The Common Law Duty Of Care General Law Essay
The Law on the recovery of compensation for pure psychiatric harm is a patchwork quilt of distinctions which are difficult to justify, Lord Steyn, Frost v Chief Constable of South Yorkshire Police 2 AC 455 1T 500.
Discuss this statement in a critical evaluation of the common law duty of care for negligently inflicted “nervous shock”.
This essay aims to provide a critical evaluation of the common law duty of care for negligently inflicted “nervous shock” in the context of the above statement by Lord Steyn. The outcome of the Frost v Chief Constable Of South Yorkshire Police case, in which the House of Lords decided that the plaintiffs ( police officers) who, as a result of assisting the victims of the Hillsborough disaster ,which had been caused by negligence,( for which the Chief Constable was liable) , were not entitled to damages for ‘nervous shock’ , either because their employment relationship gave rise to duties which were not owed to strangers, nor as rescuers , I feel gives credence to this statement by Lord Steyn . In support of my opinion I will discuss and analyse the outcomes of a number of relevant law cases, namely, Dulieu v White and Son2 KB 669 , Hambrook v Stoke Bros  1 KB 141, McLoughlin v O Brian (1983) AC 410 310 AT 407, Alcock -v- The Chief Constable of South Yorkshire  1 AC 310, Page -v- Smith  2 All ER 736 AT 759, 761 per Lord Lloyd, White v The Chief Constable of South Yorkshire Police1 AC.310. Such cases highlight to me, that recovery for damages relating to ‘nervous shock’, is probably one of the most controversial and complex areas of modern law. Two recent ‘nervous shock’ cases in Ireland, Fletcher v Commissioners for Public Works  I.L.R.M.94 and Packenham v Irish Ferries Limited  will be discussed , concluding that in Ireland , a policy approach has been adopted based on a standard set of criteria.
Before discussing the above cases, it is essential to give a brief outline of the term ‘nervous shock and its history. Nervous shock is a term used in English law to denote psychiatric illness or injury inflicted upon a person by intentional or negligent actions or omissions of another. The most commonly medically recognised illness of this type is Post Traumatic Stress Disorder (PTSD). Up until the early 20th century in England, courts have been reluctant to allow recovery for nervous shock. There was a fear that it would be difficult for the courts to distinguish between a genuine claim and a fictitious claim, and also the fear that if one person recovered, this would in turn lead to a possible ‘floodgate’ of claims. Furthermore, the issue of measurability was a concern. During this period in society there was a view that people of strong moral character did not succumb to their emotions.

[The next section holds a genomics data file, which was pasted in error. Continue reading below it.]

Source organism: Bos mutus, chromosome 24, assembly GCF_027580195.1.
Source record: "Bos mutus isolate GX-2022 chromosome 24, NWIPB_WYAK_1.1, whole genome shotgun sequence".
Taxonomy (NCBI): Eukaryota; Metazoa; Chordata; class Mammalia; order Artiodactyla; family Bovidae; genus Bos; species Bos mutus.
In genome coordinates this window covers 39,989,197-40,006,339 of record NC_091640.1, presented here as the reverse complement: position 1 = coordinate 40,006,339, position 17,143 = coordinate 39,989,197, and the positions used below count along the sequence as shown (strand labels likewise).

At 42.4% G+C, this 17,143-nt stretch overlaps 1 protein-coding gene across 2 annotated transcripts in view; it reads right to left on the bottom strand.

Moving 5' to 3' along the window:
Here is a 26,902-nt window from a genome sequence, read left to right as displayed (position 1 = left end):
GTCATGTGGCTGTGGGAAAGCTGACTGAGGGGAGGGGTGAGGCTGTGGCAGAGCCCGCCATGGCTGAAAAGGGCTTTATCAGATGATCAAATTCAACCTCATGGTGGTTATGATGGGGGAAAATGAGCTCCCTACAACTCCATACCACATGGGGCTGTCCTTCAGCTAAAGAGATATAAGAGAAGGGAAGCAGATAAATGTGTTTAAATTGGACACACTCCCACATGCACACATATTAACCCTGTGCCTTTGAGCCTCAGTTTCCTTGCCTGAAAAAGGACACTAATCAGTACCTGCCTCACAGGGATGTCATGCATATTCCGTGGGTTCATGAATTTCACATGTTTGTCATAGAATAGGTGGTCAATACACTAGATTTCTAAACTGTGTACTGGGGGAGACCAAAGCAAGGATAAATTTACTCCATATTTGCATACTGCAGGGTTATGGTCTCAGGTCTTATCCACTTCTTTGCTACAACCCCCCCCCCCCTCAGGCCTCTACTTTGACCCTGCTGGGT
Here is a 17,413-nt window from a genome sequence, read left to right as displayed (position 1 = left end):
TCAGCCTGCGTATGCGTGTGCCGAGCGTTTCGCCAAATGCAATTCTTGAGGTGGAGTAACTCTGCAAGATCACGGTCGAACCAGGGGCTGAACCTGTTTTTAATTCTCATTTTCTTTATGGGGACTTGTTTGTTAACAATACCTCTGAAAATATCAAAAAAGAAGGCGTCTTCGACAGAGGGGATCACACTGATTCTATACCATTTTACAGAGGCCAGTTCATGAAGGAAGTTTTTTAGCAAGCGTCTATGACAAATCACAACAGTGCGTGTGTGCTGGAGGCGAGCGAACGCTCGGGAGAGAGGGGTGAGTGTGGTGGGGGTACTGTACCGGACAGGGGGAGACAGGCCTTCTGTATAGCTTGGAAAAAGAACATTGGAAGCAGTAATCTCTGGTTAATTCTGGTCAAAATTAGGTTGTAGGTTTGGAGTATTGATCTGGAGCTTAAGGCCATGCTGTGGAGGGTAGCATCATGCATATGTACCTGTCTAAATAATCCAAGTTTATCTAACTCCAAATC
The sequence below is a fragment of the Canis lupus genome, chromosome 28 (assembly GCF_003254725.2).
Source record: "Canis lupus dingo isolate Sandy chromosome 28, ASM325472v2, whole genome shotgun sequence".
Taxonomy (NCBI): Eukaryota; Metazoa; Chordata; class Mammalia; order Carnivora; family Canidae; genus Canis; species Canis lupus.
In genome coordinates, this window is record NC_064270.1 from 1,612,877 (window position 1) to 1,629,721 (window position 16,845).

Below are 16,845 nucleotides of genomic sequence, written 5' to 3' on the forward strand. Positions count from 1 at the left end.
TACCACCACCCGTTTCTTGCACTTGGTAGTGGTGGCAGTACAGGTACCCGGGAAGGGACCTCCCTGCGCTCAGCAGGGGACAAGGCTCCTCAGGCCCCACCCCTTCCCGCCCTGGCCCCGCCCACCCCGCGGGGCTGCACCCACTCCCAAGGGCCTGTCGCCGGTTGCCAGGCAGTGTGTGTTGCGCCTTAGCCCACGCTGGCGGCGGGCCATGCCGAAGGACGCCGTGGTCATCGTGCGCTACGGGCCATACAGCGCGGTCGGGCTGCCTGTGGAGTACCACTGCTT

In modern times, the issue of liability for ‘nervous shock’ still remains a contentious issue. The courts both in England and Ireland have endeavoured to limit the scope of liability for psychiatric illness, by establishing a set of criteria that a claimant/s must fulfil in order to be entitled to compensation.
Dulieu v White and Son
In England, the Dulieu v White and Sons 2 KB 66 9 case was a landmark case in terms of the recovery of claims for psychiatric illnesses. In my opinion, this case illustrates a change of approach in relation to ‘nervous shock’ recovery. Prior to this, the initial response of the common law to claims relating to nervous shock, was to deny responsibility. In this case, the British High Court ruled that a plaintiff, a bar maid, could recover damages for nervous shock even though no actual impact was involved in the accident. Although the plaintiff did not suffer physical injury, the traumatic incident (a driver lost control of his team of horses and drove them into the building where the plaintiff was working behind her husband’s bar) led to nervous shock and the premature birth of her child. The outcome of this case is particularly note worthy. In this instance, mental illness was accompanied by a physical trauma i.e. miscarriage. Also the plaintiff had to establish that the ‘nervous shock ‘caused by the accident, resulted from her fear for her own safety. The outcome of this case would undoubtedly, in my opinion, have set a precedent for future cases relating to ‘nervous shock’ claims, both in England and Ireland.
Hambrook v Stoke Bros